By Bridget Ikyado
A Civil Society Group, Action Against Trafficking in Persons Cluster, on Wednesday called for media synergy to combat trafficking in persons.
The Programmes Director, Mr Timothy Ejeh, made the call when he led a delegation to an advocacy engagement with the Nigeria Union of Journalist (NUJ) Council Chairman, Mr Emmanuel Ogbeche in Abuja.
According to Ejeh, the initiative is anchored by the Justice Development and Peace Commission (JDPC) of the Archdiocese of Abuja, with the aim of implementing the Strengthening Civic Advocacy and Local Engagement (SCALE) components 4, projects.
He said the projects is titled “Galvanizing Action for Effective countering Trafficking in Persons Regime in Nigeria” .
According to him, its major aim is to seek increased funding for the focal agency – NAPTIP, Reactivation of victims of Trafficking Trust Fund and Improved prosecution of traffickers.
He explained that the initiative comprised of six CSOs, the JDPC, Earth Spring Intl, Children Against Child Abuse (CACA), Health /Justice Development and Peace Initiative (H/JDPI), Federation of Muslim Women Association in Nigeria (FOMWAN ) and CEDARSEED Foundation.
The Programmes director said the meeting would help to get the union’s buy-in into the SCALE Project currently being implemented
“We have discovered that the focus of the focal government agency that is saddled with the responsibility of tackling trafficking of persons have some gaps in doing their jobs.
“We feel that we can come and support them to be able to deliver on their mandate because there is a whole lot they have been saddled with which is NAPTIP.
“We have discovered that they are severally underfunded and when you do not have funding, you do not have manpower and won’t be able to achieve any results.
“One of our advocacy acts is to push for reforms to see how NAPTIP can be properly funded to be able to carry out the mandate given to them by the government.
“We have also discovered that there is this weak political drive towards the prosecution of traffickers,”he said.
Ejeh added that a whole lot of traffickers were out there and nobody was pushing to ensure arrest and confiscating the process of trafficking.
He told the NUJ that they were working around the three advocacy act adding that the media was the fourth estate of the realm and could voice out some issues to be addressed.
“I believe you will have your way of pushing for advocacy, talking to the government and even bringing the public to be part of any advocacy act we push for.
“We feel that you will be very instrumental to what we are pushing for, so that there can be a reform of the advocacy act.
“We are here today to say thank you for the work you are doing and we also want you to please make a case around our advocacy act.
“The case is to increase funding for NAPTIP, speedy prosecution of traffickers and the reactivation of victims of traffickers trust fund,’’ he said.
He further said the NGO was producing some videos and jingles on the dangers of illegal migrations.
He added that with the support and voice of the NUJ, it would have a wider coverage and a wider reach to their target audience.
In his response, the FCT Council chairman, assured the team of the union’s support in combating trafficking in persons.
Ogbeche called for the creation of a data base to ensure records were kept for easy identification of impacts made.
“I do not know if there is a data base because data is life and that is one of the major challenge we have in this part of the world.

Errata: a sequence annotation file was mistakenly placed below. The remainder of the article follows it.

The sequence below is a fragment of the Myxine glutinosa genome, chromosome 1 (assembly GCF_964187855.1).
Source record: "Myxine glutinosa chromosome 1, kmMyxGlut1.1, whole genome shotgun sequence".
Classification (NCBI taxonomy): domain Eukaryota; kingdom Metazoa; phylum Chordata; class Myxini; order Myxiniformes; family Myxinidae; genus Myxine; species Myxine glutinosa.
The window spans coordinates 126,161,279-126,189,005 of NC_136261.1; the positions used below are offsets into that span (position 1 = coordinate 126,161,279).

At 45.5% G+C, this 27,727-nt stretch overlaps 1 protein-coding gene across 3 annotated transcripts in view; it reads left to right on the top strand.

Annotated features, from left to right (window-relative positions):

“As a cluster, I think we must begin to improve in the direction of having a credible data base.’’
Ogbeche commended the team for seeking collaboration on how to strengthen synergy, demand political will in the prosecution and confiscation of traffickers and their illicit gains, and the resuscitation of the Trafficking Trust Fund.
He frowned at the rates of illegal migrations and therefore, called for a search light on internal migration.
“When we talk about irregular migration, we do not focus on the internal dynamics, we lose focus.
“There are hundreds of young girls and boys that are brought into Abuja for prostitution, forced labour and all sorts of things.
“I think it is important that when we talk about some of these issues, we should also look at what is happening in our local communities so that we can begin to look at what is happening outside,’’he said.
The Council boss said the union had a constitutional mandate to support such social endeavors because growth and development was holistic.
He added that if there was a fracture in one arm of it, then it would not help in terms of helping the society that was progressive.
“These are issues that can be adequately funded and should be properly funded.
“I want to make a commitment that there is need for us to have a stakeholders’ conversation, and the NUJ is willing to offer its premises.
“We can also take a lead in partnering with you to take a conversation in terms of these issues you have raised,’’ he said.
He suggested that NAPTIP itself and stakeholders should be present as we could make a demand of government in terms of funding and capacity development in NAPTIP.
He said this was necessary because the issue was about being creative and working with the right people in the right places.
“We will make a demand of government on all of these issues as well as the reactivation of the trafficking fund.
“If there is no fund, the work of the police and security agencies will not be heard.
“When you address one crime, having a form that properly tackle this issue, even in terms of rehabilitation, it also goes a long way in tackling these issues.
“We assure you that we will work diligently with you to achieve your objectives,”Ogbeche said.
Earlier in his remarks, Mr Ochiaka Ugwu, the FCT NUJ Council Secretary, stressed the need for the synergy to eliminate the evil illegal acts of trafficking in persons for enhanced positive businesses for national development.